Winter Growing: Heating Greenhouses

If you have a greenhouse, you should probably think about getting a heater to keep your plants thriving during the winter months. It is also important to select a suitable heating system and to ensure that there is adequate ventilation.

Greenhouses are wonderful places, especially in the spring when benches are filled with brilliant green starts, and in the summer, its doors and roof vents propped open, with cucumbers trailing from the ceiling and tomatoes ready for picking. But in winter? Not so much. Overwintering herbs and potted plants cluster together for warmth. A few brown, leafless cucumber vines hang from an overhead trellis. Kale and spinach are over-picked and the seeds you planted have yet to sprout.

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(C) tinyfarmblog.com

It’s a winter-time fact in most parts of the country: greenhouses, even those that might be attached to the house or garage, need some kind of heat source (of course, supplying appropriate light is equally important). My first, only partially realized, greenhouse up in the rain forests of Washington’s Olympic Peninsula needed heating just to keep the humidity down. But in most parts of the country, cold is the problem. You may have built your greenhouse with visions of supplying your family fresh, year-’round greens. But winter growth and germination are difficult when soil temperatures seldom climb out of the low 50 degree level. Sure you can use a heating mat to encourage germination. But even the hardiest green grows slowly — very slowly — when nighttime air temperatures plunge.

The germination mat is one kind of way to bring the temperatures you need to your greenhouse. There are as many ways of heating your greenhouse as there are greenhouses, and some of the new energy-conscious heating techniques (fuel is expensive!) are promising if not proven.

Read more: https://www.planetnatural.com/greenhouse-heating

 

Backyard Greenhouse Gardening

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The principles of purchasing greenhouse plans you bear in mind, never put aside, is the Golden rules that apply. Like stars to guide us, they sparkle splendidly, keeping us on course and always going into a good direction. Once you determine your objectives, begin searching for the Golden Rules that connect with it. Monitor your course by these Golden Rules and allow them to teach you to good results and success.

Rule # 1, Determine your goal in regards to what your greenhouse is for. After that, you can decide on a type of greenhouse to purchase. You’ll be able to make your own greenhouse from scratch, though it might take you a lot of time and frustration. It usually is much easier to buy a greenhouse kit, which can be readily available for purchase online and through catalogs. A kit could make the method easier, and in certain cases, less expensive.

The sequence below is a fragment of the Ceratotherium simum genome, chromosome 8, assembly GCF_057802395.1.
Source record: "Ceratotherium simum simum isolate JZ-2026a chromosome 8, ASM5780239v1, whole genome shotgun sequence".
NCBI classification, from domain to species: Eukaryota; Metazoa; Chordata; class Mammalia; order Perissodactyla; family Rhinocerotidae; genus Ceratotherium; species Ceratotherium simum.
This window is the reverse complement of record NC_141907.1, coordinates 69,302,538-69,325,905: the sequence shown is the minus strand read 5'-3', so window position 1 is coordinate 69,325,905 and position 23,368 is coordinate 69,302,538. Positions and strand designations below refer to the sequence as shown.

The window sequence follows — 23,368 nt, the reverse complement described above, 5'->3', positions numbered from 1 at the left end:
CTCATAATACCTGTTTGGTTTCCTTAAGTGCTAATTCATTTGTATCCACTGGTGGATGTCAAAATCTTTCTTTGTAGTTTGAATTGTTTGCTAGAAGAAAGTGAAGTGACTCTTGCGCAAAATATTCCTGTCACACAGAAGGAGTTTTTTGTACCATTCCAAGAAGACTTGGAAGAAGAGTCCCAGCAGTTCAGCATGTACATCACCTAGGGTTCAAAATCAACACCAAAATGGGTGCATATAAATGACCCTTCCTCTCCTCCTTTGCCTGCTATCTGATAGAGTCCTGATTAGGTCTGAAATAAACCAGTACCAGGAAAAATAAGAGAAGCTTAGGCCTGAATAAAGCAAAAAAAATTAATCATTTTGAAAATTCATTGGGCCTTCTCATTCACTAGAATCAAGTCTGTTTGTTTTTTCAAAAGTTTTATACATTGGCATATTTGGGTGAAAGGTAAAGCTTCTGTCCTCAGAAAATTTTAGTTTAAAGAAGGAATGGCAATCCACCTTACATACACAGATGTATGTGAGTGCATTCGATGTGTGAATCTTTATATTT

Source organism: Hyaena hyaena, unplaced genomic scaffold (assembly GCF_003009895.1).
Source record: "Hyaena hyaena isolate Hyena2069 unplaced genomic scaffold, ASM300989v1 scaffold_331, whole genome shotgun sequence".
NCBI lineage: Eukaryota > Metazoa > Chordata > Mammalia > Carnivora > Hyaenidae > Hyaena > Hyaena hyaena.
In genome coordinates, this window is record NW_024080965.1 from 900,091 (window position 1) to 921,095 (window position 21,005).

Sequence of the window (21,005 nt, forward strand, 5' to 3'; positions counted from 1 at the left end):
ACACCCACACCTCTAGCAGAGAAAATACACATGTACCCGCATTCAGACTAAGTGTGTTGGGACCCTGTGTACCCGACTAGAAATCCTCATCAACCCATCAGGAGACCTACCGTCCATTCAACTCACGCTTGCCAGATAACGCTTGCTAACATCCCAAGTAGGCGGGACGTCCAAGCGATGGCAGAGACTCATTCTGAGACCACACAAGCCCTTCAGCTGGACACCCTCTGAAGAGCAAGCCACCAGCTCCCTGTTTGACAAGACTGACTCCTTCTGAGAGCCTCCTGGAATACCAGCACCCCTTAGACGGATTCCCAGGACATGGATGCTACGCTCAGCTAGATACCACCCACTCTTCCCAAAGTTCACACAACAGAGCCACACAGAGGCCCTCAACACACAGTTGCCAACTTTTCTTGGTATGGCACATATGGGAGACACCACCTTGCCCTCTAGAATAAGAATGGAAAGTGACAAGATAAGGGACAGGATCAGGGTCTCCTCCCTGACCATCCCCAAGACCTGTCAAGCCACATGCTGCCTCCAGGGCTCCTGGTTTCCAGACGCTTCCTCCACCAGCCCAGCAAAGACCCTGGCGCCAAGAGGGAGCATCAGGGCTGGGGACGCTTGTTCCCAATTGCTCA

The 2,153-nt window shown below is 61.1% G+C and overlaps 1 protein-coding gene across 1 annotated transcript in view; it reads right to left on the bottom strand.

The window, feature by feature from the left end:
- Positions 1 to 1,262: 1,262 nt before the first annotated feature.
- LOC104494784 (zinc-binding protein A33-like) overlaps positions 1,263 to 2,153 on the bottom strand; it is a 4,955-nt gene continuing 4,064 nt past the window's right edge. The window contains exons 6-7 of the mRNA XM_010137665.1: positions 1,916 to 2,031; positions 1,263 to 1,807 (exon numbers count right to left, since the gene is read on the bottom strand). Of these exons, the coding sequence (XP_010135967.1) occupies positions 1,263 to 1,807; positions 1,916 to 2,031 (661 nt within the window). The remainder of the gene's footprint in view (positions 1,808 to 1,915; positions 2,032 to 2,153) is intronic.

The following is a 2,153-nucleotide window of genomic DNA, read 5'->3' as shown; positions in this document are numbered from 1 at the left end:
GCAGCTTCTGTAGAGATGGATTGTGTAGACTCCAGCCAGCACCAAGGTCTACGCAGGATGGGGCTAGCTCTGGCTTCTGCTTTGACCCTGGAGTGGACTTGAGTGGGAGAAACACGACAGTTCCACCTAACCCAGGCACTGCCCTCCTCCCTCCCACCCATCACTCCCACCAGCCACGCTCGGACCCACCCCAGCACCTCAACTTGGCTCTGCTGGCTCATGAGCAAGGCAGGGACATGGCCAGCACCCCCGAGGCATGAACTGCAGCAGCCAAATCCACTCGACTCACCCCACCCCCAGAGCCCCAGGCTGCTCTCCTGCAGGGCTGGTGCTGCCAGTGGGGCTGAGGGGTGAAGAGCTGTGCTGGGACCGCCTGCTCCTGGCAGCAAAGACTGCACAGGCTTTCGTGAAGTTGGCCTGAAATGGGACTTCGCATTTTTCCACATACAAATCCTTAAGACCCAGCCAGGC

Rule # 2, Your selection of covering material must be considered because it relates to economic investment and appropriateness. It’s also crucial that you consider how much it’ll cost you to irrigate the greenhouse. How far the structure is from the home will dictate this since the further away it is the more involved it will be to setup the proper watering system.

Rule # 3, Find out the accessories you need in your greenhouse. Most greenhouses being used outdoors will need some type of shade cloth that could be added in the hottest summer season. Cooling fans are another option for cooling a larger greenhouse. Sometimes a fan system will come with a greenhouse kit, or may be added on later when necessary. Auto-venting systems are also available in some greenhouse units.

Rule # 4, In some cases, the area of the country you live in will have its own set of regulations and guidelines in relation to building a structure like this. Provide your plan for them to help and advice you on your project. You may need to acquire permits and show conformity with building guidelines, particularly if your greenhouse is to be categorized as a permanent structure.

Rule # 5, Its also wise to search for kits that come with some type of warranty that will cover the expense of damage to your greenhouse kit not less than up to one year. Some firms provide a warranty for about twenty years. You must get a warranty which includes any damage, breakage, and/or defects. This will put you at ease if you know that you’ll have somebody to call on to when something happens.

Prior to starting purchasing, make sure to do some online research, particularly for price and feature comparison reasons. Go through the tips above to find the best greenhouse for your home.